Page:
Samuel Fuller

One of America’s best film directors, and one of its most distinctive auteurs, was born in 1912, lived eighty five years and made the kind of raw, brutal and primitive (in the most positive sense) films that independent filmmakers have seemingly forgotten how to make. It’s always a pleasure to pull another Sam Fuller picture out of the vault, or The Pirate Bay, and make it play. So far, I’ve seen:

  • Fixed Bayonets! (1951) about comradery during the Korean war.
  • Park Row (1952), an absolute gem about the beginnings of the newspaper business in 19th century New York.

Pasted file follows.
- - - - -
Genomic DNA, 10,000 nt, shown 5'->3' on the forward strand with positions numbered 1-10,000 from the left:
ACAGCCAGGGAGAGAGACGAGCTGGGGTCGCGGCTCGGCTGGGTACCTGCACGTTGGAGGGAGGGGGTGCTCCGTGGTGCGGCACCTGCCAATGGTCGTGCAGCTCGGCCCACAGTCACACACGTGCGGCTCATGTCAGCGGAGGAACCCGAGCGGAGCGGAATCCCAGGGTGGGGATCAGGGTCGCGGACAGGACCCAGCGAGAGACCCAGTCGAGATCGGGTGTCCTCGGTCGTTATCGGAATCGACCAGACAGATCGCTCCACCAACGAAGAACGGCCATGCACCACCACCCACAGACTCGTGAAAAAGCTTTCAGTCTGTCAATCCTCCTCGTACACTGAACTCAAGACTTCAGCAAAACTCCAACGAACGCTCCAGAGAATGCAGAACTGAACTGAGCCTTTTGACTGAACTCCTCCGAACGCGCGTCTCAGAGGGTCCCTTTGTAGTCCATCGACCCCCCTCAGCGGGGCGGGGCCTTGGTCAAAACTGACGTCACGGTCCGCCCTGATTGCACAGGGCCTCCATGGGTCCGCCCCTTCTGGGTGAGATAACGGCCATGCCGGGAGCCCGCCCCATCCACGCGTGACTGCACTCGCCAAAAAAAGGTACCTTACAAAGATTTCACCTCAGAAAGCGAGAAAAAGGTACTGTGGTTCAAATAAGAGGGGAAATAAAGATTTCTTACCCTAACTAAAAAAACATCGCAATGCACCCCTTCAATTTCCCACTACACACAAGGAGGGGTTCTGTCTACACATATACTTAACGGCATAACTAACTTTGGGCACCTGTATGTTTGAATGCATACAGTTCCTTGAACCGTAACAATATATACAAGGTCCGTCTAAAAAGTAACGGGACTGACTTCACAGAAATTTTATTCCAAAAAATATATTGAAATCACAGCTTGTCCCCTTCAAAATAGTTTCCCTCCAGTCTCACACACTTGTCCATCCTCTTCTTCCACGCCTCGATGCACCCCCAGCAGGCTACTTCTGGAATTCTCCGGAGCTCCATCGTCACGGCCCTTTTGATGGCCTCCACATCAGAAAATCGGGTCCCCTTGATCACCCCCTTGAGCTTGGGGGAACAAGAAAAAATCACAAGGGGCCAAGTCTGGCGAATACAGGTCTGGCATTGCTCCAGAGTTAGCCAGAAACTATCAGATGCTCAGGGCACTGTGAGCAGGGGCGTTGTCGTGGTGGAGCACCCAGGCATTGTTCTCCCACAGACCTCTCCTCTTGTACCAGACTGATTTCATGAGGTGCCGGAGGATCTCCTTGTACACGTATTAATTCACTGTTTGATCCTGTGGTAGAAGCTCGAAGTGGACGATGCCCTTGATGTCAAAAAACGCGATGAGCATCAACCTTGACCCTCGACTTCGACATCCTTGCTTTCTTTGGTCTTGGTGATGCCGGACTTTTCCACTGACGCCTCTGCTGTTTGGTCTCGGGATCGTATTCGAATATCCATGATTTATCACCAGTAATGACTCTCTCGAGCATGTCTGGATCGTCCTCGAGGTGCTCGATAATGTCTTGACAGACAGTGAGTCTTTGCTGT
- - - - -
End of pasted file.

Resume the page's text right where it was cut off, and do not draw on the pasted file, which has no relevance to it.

• Pickup on South Street (1953), where men steal and ideologies crash in one of the cinema’s greatest film noir.
  • Forty Guns (1957), a visually dazzling pre-David Lynch western with Barbara Stanwyck.
  • Merrill’s Marauders (1962), where WWII Burma comes alive and dies.

And there are many more to go, but in doses, man, in doses. Every hour spent with Samuel Fuller is an hour well spent. I’m that way with Yasujiro Ozu, too. Both men made amazing art.

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